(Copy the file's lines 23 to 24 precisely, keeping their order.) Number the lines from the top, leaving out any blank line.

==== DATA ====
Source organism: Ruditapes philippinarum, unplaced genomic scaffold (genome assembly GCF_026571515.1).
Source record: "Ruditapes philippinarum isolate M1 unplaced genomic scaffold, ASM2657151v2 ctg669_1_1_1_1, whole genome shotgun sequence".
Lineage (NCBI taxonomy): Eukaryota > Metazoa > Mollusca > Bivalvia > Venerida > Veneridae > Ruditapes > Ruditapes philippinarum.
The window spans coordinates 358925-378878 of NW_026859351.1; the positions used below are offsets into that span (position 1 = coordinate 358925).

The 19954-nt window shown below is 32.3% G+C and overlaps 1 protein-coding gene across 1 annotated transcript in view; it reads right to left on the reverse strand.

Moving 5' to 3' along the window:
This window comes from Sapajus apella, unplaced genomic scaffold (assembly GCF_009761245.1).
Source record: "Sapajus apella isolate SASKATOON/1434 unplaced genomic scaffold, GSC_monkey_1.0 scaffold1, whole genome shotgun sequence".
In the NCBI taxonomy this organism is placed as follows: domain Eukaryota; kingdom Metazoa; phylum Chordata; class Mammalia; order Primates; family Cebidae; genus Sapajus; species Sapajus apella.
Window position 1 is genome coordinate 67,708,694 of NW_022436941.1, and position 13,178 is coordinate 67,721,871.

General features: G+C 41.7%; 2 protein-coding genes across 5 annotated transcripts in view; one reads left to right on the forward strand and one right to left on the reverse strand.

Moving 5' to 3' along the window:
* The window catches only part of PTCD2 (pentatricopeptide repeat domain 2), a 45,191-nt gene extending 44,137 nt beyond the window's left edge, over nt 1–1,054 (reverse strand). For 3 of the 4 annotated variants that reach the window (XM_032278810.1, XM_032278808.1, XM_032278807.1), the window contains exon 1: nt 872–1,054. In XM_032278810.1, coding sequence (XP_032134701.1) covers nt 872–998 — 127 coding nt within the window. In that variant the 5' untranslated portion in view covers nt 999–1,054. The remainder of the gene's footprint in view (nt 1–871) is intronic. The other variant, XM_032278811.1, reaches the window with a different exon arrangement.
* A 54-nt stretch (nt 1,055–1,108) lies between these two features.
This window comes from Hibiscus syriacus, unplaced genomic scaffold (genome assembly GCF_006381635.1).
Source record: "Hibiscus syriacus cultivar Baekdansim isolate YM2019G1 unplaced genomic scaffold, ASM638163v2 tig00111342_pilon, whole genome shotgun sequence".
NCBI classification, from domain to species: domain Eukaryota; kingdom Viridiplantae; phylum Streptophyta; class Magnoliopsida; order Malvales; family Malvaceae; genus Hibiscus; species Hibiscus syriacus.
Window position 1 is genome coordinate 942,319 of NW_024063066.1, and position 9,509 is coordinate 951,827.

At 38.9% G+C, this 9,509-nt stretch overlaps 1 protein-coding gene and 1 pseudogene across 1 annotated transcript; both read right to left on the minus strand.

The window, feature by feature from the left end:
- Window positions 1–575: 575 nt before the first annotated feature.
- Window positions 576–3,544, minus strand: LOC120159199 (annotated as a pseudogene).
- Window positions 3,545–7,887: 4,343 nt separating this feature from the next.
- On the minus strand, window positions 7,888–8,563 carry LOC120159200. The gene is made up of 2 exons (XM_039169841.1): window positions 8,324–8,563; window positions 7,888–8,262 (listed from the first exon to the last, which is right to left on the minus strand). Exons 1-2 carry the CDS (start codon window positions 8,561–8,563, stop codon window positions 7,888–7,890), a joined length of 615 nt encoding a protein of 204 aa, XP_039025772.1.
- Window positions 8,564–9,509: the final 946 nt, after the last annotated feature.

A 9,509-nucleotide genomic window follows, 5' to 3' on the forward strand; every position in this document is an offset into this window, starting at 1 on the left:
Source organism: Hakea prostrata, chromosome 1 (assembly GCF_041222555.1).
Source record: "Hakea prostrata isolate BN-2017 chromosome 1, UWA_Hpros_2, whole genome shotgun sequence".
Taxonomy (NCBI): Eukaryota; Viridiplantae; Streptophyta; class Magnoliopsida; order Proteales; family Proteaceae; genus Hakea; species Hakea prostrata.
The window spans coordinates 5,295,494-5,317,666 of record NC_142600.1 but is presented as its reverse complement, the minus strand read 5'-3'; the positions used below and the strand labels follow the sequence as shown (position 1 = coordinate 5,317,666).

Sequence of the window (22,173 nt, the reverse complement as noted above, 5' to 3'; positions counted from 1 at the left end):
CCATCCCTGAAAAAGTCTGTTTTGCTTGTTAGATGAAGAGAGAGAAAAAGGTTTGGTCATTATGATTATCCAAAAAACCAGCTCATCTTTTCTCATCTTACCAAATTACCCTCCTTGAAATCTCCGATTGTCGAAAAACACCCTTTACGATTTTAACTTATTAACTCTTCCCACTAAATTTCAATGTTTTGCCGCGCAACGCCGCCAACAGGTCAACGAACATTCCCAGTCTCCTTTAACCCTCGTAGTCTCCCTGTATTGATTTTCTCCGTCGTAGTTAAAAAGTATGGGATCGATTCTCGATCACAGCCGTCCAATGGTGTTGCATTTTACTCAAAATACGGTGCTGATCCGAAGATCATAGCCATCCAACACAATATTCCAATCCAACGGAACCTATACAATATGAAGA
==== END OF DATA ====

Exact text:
- Window positions 3,545–7,887: 4,343 nt separating this feature from the next.
- On the minus strand, window positions 7,888–8,563 carry LOC120159200. The gene is made up of 2 exons (XM_039169841.1): window positions 8,324–8,563; window positions 7,888–8,262 (listed from the first exon to the last, which is right to left on the minus strand). Exons 1-2 carry the CDS (start codon window positions 8,561–8,563, stop codon window positions 7,888–7,890), a joined length of 615 nt encoding a protein of 204 aa, XP_039025772.1.